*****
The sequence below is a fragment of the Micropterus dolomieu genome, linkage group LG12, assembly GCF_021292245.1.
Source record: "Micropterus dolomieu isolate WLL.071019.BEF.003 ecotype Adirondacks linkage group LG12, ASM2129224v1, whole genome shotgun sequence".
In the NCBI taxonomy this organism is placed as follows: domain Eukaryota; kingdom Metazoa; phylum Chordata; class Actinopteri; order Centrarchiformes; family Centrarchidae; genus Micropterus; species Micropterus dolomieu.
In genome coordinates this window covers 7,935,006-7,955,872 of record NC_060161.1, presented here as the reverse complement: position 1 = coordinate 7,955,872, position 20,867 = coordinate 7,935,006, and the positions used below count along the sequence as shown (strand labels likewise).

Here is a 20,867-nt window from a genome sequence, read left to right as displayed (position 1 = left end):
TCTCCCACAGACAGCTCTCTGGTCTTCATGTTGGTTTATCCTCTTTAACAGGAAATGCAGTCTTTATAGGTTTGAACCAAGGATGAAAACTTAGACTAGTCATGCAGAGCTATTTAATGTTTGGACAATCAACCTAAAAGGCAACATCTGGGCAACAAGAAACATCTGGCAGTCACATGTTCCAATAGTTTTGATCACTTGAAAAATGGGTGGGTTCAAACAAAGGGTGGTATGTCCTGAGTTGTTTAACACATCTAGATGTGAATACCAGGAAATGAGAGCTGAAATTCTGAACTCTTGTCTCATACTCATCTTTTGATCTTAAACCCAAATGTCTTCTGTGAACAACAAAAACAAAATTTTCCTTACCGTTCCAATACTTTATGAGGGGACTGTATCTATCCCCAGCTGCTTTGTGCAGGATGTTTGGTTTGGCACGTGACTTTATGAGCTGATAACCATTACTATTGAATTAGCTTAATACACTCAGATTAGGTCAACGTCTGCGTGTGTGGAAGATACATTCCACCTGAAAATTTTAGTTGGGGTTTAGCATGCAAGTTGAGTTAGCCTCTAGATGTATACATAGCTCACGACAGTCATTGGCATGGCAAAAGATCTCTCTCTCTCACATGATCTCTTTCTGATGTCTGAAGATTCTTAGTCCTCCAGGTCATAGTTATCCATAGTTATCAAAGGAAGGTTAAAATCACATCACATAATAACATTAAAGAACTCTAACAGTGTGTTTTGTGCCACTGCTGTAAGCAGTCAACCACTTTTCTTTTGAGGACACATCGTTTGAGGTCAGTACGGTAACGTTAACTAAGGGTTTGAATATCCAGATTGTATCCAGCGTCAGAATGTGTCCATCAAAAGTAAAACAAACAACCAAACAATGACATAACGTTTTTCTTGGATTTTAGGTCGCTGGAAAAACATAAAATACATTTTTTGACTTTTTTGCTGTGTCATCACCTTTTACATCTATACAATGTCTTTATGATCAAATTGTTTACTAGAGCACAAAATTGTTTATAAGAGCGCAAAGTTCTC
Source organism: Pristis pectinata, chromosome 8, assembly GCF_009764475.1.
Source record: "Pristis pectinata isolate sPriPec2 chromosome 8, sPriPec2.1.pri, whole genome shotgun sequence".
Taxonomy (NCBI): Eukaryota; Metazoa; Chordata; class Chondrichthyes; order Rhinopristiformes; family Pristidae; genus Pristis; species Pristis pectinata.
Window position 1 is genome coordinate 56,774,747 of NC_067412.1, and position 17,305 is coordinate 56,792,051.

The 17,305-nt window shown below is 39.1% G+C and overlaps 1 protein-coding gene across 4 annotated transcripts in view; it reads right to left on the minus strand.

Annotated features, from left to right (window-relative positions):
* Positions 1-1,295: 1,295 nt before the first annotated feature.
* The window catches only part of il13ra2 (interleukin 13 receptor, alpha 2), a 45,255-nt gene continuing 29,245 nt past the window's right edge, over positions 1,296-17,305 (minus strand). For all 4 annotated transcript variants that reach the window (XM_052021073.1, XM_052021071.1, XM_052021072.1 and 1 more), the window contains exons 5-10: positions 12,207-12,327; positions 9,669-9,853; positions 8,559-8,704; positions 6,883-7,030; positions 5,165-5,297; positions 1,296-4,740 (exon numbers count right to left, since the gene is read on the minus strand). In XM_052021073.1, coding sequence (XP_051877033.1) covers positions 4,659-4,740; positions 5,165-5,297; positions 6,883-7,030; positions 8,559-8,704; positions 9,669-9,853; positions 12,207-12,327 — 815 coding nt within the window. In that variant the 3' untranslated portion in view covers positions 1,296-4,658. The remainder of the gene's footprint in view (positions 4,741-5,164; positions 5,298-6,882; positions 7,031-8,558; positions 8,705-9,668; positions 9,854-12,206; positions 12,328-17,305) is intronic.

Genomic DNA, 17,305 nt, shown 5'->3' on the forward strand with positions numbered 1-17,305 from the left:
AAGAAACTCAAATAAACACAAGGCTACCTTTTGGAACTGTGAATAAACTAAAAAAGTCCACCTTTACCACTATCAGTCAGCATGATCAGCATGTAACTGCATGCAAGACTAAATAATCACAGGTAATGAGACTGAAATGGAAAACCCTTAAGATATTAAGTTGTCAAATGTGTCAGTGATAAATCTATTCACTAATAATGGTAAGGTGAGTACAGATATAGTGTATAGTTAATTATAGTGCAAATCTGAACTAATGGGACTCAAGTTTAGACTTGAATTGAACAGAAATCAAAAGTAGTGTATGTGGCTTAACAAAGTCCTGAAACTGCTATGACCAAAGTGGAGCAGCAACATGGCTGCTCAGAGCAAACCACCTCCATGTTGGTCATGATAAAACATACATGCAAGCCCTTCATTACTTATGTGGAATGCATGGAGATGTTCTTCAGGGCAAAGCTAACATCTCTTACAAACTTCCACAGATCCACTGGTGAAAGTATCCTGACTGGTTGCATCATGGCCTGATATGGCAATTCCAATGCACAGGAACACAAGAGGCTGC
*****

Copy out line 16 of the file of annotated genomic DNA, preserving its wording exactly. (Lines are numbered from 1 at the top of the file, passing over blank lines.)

AAGAAACTCAAATAAACACAAGGCTACCTTTTGGAACTGTGAATAAACTAAAAAAGTCCACCTTTACCACTATCAGTCAGCATGATCAGCATGTAACTGCATGCAAGACTAAATAATCACAGGTAATGAGACTGAAATGGAAAACCCTTAAGATATTAAGTTGTCAAATGTGTCAGTGATAAATCTATTCACTAATAATGGTAAGGTGAGTACAGATATAGTGTATAGTTAATTATAGTGCAAATCTGAACTAATGGGACTCAAGTTTAGACTTGAATTGAACAGAAATCAAAAGTAGTGTATGTGGCTTAACAAAGTCCTGAAACTGCTATGACCAAAGTGGAGCAGCAACATGGCTGCTCAGAGCAAACCACCTCCATGTTGGTCATGATAAAACATACATGCAAGCCCTTCATTACTTATGTGGAATGCATGGAGATGTTCTTCAGGGCAAAGCTAACATCTCTTACAAACTTCCACAGATCCACTGGTGAAAGTATCCTGACTGGTTGCATCATGGCCTGATATGGCAATTCCAATGCACAGGAACACAAGAGGCTGC